Maryland Casino Revenue Up 14% to $149M in June

Maryland Casino Revenue Up 14% to $149M in June

Maryland’s casino industry continues to show significant strength, with the market rising by 14.1% to $148.9 million in June compared to the $130.5 million collected a year earlier. From that tally, slot machine revenue noted an impressive 16% year-on-year increase to $93.7 million, while table games also improved by 11% to $55.2 million.

The latest result follows a record-breaking May in which revenues increased by 14.7% to $156.6 million, according to the latest results released by the Maryland Lottery and Gaming Control Commission.

MGM National Harbor

All of the state’s six casinos posted year-on-year growth last month. Leading the way was the MGM National Harbor in Prince George’s County, which generated $59.3 million in earnings, or 18.3% more versus June 2017. As a result, MGM National Harbor’s 2,961 slot machines and 180 table games accounted for almost 40% of all casino revenues collected in the Free State in June.

The casino resort has never relinquished its position as the state’s biggest casino earner since opening back in December 2016, and usurping Live! Casino & Hotel of its former privileged role. The latter has since tried to rebalance the situation by moving ahead with its $200 million expansion plan, which was subsequently completed last month, complete with a 310 bedroom hotel, two new restaurants, a luxury Spa, a 4,000-seat conference center, and 2,000 new parking spaces.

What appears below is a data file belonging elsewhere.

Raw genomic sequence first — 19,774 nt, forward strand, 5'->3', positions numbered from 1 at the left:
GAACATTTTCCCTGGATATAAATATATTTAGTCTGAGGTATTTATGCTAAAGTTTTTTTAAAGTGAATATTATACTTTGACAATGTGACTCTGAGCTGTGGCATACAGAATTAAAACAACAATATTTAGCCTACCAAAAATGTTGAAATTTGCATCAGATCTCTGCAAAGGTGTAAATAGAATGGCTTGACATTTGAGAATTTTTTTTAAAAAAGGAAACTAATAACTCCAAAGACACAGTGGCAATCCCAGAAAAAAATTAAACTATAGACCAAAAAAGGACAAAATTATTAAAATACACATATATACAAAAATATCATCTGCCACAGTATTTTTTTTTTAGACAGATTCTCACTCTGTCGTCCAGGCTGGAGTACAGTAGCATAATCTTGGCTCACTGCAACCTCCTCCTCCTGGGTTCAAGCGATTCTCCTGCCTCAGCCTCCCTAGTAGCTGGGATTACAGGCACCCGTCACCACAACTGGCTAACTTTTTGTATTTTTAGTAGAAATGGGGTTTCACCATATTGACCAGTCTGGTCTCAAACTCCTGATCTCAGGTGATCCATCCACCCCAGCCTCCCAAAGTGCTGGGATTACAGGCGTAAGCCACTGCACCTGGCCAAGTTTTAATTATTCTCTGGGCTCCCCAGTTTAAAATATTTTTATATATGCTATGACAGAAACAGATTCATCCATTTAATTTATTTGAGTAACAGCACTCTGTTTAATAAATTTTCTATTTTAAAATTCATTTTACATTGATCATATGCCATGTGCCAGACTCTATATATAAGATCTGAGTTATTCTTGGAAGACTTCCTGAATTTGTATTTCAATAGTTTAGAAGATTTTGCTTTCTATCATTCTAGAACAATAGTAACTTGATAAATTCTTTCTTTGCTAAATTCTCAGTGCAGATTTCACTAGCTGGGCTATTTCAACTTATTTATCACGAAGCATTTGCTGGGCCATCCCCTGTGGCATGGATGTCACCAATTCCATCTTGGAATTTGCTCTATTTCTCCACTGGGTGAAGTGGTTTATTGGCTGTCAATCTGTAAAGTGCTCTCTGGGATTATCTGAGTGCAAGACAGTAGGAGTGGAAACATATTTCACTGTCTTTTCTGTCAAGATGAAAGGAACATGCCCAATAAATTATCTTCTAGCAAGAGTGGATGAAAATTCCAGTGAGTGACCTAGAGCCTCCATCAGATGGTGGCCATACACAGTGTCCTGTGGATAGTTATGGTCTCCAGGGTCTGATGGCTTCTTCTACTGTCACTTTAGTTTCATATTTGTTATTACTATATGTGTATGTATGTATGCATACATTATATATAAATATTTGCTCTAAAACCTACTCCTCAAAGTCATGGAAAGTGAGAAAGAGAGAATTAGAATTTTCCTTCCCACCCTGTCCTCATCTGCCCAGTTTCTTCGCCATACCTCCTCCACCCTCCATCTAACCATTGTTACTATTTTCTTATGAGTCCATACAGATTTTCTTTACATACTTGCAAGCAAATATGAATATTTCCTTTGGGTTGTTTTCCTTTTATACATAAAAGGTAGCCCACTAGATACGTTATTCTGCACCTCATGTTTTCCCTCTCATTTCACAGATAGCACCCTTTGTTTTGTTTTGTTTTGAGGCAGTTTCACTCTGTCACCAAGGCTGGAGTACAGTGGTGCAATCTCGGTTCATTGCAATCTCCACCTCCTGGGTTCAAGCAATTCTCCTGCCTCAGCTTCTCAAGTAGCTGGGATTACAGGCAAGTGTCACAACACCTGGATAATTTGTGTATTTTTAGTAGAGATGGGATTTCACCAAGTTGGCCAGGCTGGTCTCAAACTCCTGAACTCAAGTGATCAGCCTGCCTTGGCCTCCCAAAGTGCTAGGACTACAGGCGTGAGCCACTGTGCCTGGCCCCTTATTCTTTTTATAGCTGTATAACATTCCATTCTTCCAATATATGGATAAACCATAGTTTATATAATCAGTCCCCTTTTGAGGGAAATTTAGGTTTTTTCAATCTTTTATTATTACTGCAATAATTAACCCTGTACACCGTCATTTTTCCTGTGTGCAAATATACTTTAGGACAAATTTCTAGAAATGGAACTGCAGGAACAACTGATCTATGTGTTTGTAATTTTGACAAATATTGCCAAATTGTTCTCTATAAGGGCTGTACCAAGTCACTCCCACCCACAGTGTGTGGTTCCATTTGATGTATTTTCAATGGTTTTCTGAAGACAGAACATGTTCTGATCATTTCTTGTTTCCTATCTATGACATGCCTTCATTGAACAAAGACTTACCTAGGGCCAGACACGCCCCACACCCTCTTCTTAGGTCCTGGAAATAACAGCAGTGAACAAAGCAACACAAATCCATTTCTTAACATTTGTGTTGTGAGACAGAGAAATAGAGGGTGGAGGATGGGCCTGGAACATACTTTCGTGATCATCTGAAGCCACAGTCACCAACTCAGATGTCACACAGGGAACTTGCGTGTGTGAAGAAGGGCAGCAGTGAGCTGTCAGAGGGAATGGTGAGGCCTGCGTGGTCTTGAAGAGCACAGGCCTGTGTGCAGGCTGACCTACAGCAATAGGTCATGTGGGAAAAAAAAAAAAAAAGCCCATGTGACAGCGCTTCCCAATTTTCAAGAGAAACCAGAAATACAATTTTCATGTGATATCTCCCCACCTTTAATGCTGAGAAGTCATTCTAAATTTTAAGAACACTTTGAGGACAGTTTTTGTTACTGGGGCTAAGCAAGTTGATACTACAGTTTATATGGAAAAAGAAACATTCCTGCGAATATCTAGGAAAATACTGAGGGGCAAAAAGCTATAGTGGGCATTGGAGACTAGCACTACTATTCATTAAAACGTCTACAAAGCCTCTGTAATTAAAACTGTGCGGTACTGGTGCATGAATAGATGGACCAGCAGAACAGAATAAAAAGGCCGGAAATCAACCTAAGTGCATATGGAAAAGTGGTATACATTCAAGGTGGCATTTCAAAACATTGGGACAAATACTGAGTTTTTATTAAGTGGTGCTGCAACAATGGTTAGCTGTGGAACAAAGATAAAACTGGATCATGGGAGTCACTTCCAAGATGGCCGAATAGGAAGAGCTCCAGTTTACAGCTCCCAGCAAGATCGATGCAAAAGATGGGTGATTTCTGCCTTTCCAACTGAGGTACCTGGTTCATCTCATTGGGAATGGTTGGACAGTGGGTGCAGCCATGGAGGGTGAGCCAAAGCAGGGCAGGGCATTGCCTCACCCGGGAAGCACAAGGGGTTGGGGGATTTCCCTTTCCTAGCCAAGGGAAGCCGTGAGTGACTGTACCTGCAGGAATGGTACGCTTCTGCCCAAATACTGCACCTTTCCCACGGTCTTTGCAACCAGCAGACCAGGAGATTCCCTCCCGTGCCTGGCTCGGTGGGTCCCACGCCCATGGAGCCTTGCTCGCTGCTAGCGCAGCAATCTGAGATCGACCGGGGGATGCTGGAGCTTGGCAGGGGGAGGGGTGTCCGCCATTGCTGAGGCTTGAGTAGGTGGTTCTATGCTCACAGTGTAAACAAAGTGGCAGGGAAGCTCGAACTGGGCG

MGM Expansion Plan

Any gains made by Live! Casino & Hotel may be short lived, though, as MGM National Harbor has announced a $48 million expansion of its own, most of which is concentrated on its total gaming space. MGM is looking to increase the area from 125,000 square feet to 163,000 square feet, thus allowing it to add a further 7 table games and another 285 slot machines to its gambling mix. Off-track horse betting is also on the cards, and as Melonie Johnson, CEO of MGM National Harbor, explained recently:

“We had a rough second floor that was not being utilized, and the intent was that if we saw the demand from our customers, we would have the ability to expand to that second floor.”

According to Johnson, demand recorded has gone “well beyond our expectations,” particularly as far as table games are concerned.

Other Venues Post Gains

In June, Live! Casino & Hotel (3,997 slots, 198 table games) saw its business increase by 15.1% to $48.1 million, helped no doubt, by the completion of its expansion development. Also reporting an impressive double-digit year-on-year growth was the Ocean Downs Casino, whose 888 slot machines and 10 table games generated 29.8% more revenue at $7.2 million in June.

Positive but smaller gains were also noted all across the state. The Horseshoe Casino Baltimore’s 2,200 slot machines and 167 table games posted a 3.3% improvement to $22.8 million; the Hollywood Casino Perryville (822 slots, 22 tables) saw its revenue higher by 4.5% to $6.6 million; while the Rocky Gap Casino Resort collected $4.7 million from its 665 slot machines and 17 table games, or 5.2% more compared to the June 2017.

Sports Betting Possibilities

Following the Supreme Court’s decision to strike down the federal sports betting ban in May, New Jersey and Delaware have joined Nevada in opening or in the case of Delaware extending their sports betting businesses. Waiting in the wind and expected to follow suit with laws already on the books are Mississippi, New York, Pennsylvania, Rhode Island, and West Virginia.

Maryland, on the other hand, joins a dozen states with dormant sports betting bills that are not currently under consideration. There is no great expectation that the situation will change anytime soon, either, and while David Cordish, whose firms owns Live! Casino & Hotel, said that he would be pleased to add sports betting to his casino’s gambling products, he also added that “it has to be done right, and I think that’s going to take time.”

One of the main points of contention that will have to be ironed out first concerns a dispute between Maryland’s casinos and its racetracks over who will ultimately be permitted to offer sports wagering.